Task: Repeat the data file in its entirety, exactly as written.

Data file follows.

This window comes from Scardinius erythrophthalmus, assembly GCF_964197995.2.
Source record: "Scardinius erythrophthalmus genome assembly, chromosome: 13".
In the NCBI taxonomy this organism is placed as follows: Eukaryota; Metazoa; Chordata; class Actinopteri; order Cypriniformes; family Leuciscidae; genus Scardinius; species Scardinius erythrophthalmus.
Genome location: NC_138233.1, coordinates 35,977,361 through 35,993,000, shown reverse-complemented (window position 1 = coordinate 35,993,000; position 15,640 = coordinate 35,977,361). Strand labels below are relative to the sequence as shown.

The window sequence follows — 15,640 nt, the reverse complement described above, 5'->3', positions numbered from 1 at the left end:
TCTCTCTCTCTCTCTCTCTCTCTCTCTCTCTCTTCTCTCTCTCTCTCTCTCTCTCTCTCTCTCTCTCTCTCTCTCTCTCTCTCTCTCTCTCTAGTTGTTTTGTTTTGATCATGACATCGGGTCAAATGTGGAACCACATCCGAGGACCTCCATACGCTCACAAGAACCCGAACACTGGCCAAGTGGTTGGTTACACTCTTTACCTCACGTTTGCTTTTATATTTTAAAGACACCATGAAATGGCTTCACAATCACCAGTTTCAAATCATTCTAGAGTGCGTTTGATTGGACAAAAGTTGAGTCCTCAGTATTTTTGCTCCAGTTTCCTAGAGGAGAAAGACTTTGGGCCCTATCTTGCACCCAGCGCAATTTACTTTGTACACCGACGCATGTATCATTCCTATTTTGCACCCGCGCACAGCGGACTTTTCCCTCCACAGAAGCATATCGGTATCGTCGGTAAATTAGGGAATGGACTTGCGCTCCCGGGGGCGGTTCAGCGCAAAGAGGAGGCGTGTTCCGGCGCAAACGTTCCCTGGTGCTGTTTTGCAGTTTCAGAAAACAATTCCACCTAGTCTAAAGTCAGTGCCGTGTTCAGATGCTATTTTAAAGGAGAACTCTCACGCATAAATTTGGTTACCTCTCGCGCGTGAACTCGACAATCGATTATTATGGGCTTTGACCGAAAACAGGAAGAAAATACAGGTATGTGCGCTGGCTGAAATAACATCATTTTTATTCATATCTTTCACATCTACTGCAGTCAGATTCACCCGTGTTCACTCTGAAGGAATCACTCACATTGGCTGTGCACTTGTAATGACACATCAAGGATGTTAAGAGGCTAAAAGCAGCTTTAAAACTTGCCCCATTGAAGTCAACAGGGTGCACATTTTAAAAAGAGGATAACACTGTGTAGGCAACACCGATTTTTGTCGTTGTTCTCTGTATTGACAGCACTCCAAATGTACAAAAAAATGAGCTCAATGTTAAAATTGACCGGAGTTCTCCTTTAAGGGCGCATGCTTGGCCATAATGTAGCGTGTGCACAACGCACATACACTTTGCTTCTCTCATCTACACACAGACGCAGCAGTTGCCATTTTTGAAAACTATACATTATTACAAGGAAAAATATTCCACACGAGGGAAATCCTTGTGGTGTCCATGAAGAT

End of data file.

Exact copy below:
This window comes from Scardinius erythrophthalmus, assembly GCF_964197995.2.
Source record: "Scardinius erythrophthalmus genome assembly, chromosome: 13".
In the NCBI taxonomy this organism is placed as follows: Eukaryota; Metazoa; Chordata; class Actinopteri; order Cypriniformes; family Leuciscidae; genus Scardinius; species Scardinius erythrophthalmus.
Genome location: NC_138233.1, coordinates 35,977,361 through 35,993,000, shown reverse-complemented (window position 1 = coordinate 35,993,000; position 15,640 = coordinate 35,977,361). Strand labels below are relative to the sequence as shown.

The window sequence follows — 15,640 nt, the reverse complement described above, 5'->3', positions numbered from 1 at the left end:
TCTCTCTCTCTCTCTCTCTCTCTCTCTCTCTCTTCTCTCTCTCTCTCTCTCTCTCTCTCTCTCTCTCTCTCTCTCTCTCTCTCTCTCTCTCTAGTTGTTTTGTTTTGATCATGACATCGGGTCAAATGTGGAACCACATCCGAGGACCTCCATACGCTCACAAGAACCCGAACACTGGCCAAGTGGTTGGTTACACTCTTTACCTCACGTTTGCTTTTATATTTTAAAGACACCATGAAATGGCTTCACAATCACCAGTTTCAAATCATTCTAGAGTGCGTTTGATTGGACAAAAGTTGAGTCCTCAGTATTTTTGCTCCAGTTTCCTAGAGGAGAAAGACTTTGGGCCCTATCTTGCACCCAGCGCAATTTACTTTGTACACCGACGCATGTATCATTCCTATTTTGCACCCGCGCACAGCGGACTTTTCCCTCCACAGAAGCATATCGGTATCGTCGGTAAATTAGGGAATGGACTTGCGCTCCCGGGGGCGGTTCAGCGCAAAGAGGAGGCGTGTTCCGGCGCAAACGTTCCCTGGTGCTGTTTTGCAGTTTCAGAAAACAATTCCACCTAGTCTAAAGTCAGTGCCGTGTTCAGATGCTATTTTAAAGGAGAACTCTCACGCATAAATTTGGTTACCTCTCGCGCGTGAACTCGACAATCGATTATTATGGGCTTTGACCGAAAACAGGAAGAAAATACAGGTATGTGCGCTGGCTGAAATAACATCATTTTTATTCATATCTTTCACATCTACTGCAGTCAGATTCACCCGTGTTCACTCTGAAGGAATCACTCACATTGGCTGTGCACTTGTAATGACACATCAAGGATGTTAAGAGGCTAAAAGCAGCTTTAAAACTTGCCCCATTGAAGTCAACAGGGTGCACATTTTAAAAAGAGGATAACACTGTGTAGGCAACACCGATTTTTGTCGTTGTTCTCTGTATTGACAGCACTCCAAATGTACAAAAAAATGAGCTCAATGTTAAAATTGACCGGAGTTCTCCTTTAAGGGCGCATGCTTGGCCATAATGTAGCGTGTGCACAACGCACATACACTTTGCTTCTCTCATCTACACACAGACGCAGCAGTTGCCATTTTTGAAAACTATACATTATTACAAGGAAAAATATTCCACACGAGGGAAATCCTTGTGGTGTCCATGAAGAT